A single AF point is used and focus locks when shutter is pressed half-way. Focus does not change once locked.
A single AF point is used and focus continuously focuses until picture is takenA single AF point is used. The camera decides if the subject is moving or not. If stationary, Single Shot is used. If movement is detected, the mode changes to Continuous.
(AF Point Expansion)
You select a single AF point. The camera will attempt to follow the subject and maintain focus if it moves from the selected AF point to another AF point. You can often select how many points to use to follow a subject in the Custom Settings. ...
You select a single AF point. The camera will use Single Shot AF initially, but will change to Continuous AF if the subject moves. If movement is detected, multiple AF points may be used
Dynamic w/3D Tracking
You select a single AF point. The camera will attempt to follow the subject and maintain focus if it moves from the selected AF point to another AF point. All of the AF points are used and the camera's AF system will use the subject's color and contrast to track it to other AF points.
Auto AreaThe camera will focus on the closest object that is behind one of the AF points.The camera will focus on the closest object that is behind one of the AF points and will continuously focus on it and will track it to other AF points if it moves.

How to set your AF settings?
It's pretty simple to decide how to set your Autofocus settings:
  1. Decide whether to use AF-S Single Shot (One Shot) or AF-C Continuous (AI Servo) mode
    • If the subject is moving, use AF-C Continuous (AI Servo)
    • If the subject is stationary, use AF-S Single Shot (One Shot)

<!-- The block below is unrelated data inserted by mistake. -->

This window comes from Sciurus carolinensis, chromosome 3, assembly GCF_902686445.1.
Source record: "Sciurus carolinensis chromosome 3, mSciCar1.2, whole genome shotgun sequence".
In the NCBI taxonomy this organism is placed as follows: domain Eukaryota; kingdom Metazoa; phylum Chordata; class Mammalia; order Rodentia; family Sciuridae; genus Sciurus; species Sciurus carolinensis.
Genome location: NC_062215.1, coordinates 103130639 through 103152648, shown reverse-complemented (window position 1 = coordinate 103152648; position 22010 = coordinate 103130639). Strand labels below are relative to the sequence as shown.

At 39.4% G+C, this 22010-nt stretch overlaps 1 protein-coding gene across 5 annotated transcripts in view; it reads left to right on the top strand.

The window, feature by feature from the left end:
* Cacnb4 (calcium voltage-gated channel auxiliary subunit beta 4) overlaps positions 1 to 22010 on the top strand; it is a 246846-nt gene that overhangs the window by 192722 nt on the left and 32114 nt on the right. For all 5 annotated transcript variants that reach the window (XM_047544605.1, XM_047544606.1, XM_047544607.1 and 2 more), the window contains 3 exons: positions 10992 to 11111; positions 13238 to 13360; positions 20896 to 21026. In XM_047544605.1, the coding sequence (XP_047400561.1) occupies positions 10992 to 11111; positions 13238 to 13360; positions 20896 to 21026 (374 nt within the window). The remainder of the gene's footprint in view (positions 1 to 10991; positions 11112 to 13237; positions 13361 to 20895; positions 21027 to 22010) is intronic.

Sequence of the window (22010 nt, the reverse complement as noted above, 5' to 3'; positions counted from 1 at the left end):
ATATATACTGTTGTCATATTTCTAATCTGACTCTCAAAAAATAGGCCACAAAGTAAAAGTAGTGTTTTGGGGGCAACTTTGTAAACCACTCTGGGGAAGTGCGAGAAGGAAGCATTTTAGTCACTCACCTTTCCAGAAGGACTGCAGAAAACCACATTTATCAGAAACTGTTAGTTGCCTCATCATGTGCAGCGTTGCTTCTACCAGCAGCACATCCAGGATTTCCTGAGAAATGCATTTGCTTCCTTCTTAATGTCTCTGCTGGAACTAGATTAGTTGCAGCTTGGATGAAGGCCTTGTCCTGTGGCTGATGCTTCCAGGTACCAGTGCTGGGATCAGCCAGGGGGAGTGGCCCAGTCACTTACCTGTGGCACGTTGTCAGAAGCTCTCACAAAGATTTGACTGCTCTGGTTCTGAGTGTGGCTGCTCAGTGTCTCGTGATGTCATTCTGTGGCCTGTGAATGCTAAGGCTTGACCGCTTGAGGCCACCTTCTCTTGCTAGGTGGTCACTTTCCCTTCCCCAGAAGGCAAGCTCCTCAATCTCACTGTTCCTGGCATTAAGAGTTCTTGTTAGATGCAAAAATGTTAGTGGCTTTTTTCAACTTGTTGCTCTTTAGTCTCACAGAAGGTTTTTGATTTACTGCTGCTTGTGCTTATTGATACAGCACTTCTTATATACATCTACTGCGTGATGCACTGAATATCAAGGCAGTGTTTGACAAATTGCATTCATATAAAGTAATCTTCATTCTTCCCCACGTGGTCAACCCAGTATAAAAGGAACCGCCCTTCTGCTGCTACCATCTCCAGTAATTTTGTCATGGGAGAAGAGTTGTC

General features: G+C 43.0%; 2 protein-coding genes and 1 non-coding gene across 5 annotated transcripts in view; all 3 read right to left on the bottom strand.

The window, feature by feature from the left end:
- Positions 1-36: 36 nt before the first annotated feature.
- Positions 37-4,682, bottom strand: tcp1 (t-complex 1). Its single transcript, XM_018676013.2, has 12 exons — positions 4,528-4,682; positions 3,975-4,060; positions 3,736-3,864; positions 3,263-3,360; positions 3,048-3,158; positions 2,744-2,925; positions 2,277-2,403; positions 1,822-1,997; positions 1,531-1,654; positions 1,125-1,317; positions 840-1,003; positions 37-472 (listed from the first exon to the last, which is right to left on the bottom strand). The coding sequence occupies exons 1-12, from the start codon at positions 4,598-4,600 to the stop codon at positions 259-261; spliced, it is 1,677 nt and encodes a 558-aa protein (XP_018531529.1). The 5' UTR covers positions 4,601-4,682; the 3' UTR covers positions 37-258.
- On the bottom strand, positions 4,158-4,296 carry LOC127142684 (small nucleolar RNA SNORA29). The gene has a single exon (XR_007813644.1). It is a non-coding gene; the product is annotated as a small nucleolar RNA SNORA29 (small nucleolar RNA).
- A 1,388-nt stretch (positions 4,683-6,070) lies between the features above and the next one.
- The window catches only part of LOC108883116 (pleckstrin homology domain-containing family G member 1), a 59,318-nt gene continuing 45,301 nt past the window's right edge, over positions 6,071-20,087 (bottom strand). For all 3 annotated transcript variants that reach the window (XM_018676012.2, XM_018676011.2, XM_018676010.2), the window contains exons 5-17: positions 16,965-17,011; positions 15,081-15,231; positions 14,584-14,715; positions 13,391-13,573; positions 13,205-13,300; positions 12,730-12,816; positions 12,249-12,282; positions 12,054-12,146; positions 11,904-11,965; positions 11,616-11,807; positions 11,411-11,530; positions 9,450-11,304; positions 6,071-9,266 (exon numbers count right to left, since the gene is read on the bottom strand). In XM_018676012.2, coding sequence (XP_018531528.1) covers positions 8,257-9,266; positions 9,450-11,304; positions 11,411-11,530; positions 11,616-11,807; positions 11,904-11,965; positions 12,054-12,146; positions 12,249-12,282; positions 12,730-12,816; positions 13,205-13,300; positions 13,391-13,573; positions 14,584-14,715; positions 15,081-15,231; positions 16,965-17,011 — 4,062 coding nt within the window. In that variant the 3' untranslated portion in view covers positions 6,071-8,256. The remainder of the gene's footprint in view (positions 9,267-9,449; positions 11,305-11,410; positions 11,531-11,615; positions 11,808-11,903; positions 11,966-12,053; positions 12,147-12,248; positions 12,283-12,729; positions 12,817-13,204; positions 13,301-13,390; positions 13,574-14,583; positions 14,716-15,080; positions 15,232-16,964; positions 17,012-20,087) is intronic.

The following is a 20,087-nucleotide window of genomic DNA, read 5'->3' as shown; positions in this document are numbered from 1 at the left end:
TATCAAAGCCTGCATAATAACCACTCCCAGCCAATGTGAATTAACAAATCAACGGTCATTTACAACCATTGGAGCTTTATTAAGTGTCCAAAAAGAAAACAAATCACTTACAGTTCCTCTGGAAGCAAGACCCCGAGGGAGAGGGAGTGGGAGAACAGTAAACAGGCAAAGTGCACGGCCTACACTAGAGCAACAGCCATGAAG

2. Decide if YOU can track the subject with a single AF point
    • If you can, use Single AF-Area mode
    • If you can’t, use a Dynamic AF-Area (AF Point Expansion) mode

Custom Settings
Many DSLRs have options in their Custom Settings to customize how the AF system works. Often, the default settings works best, but you should become familiar with the settings that may help your photography. One significant custom option is whether or not to allow the AF system to take an out-of-focus picture when in AF-S Single Shot (One Shot) and AF-C Continuous (AI Servo) modes. Nikon cameras default to requiring the AF system acquire focus before a picture can be taken in Single Shot mode. That means, if the AF system doesn’t think the picture is in focus, it won’t take a picture. Nikon cameras also default to allowing an out-of focus picture when in Continuous mode. If you’re photographing a once-in-a-lifetime event, you may want this, but, many of us will want to change this setting to require the image be in focus.

What's the best mode to use when?
Here are some guidelines:

Type of pictureAF ModeAF AreaComments
Portraits or stationary subjectsAF-S Single
(One Shot)
Single AF PointAlways focus on the eye of a person/animal. Select a single AF point (I almost always just use the center AF point). Press and hold the shutter half-way to focus and then recompose and press the shutter fully to take the picture.
(slow moving)
AF-C Continuous
(AI Servo)
Single AF PointBest for slower moving subjects. Select a single AF point and press the shutter half-way to focus on your subject. Hold the shutter half way and follow your moving subject keeping the selected AF point on your subject. While the shutter is held half-way, the camera will continuously focus on your subject, but it will NOT track it if it leaves the selected AF point.
(fast moving)
AF-C Continuous
(AI Servo)
(AF Point Expansion)
Best for fast moving subjects that you can't follow with a single AF point. Select a single AF point and press the shutter half-way to focus on your subject. Hold the shutter half way and follow your moving subject. While the shutter is held half-way, the camera will continuously focus on your subject and will track it if it leaves the selected AF point.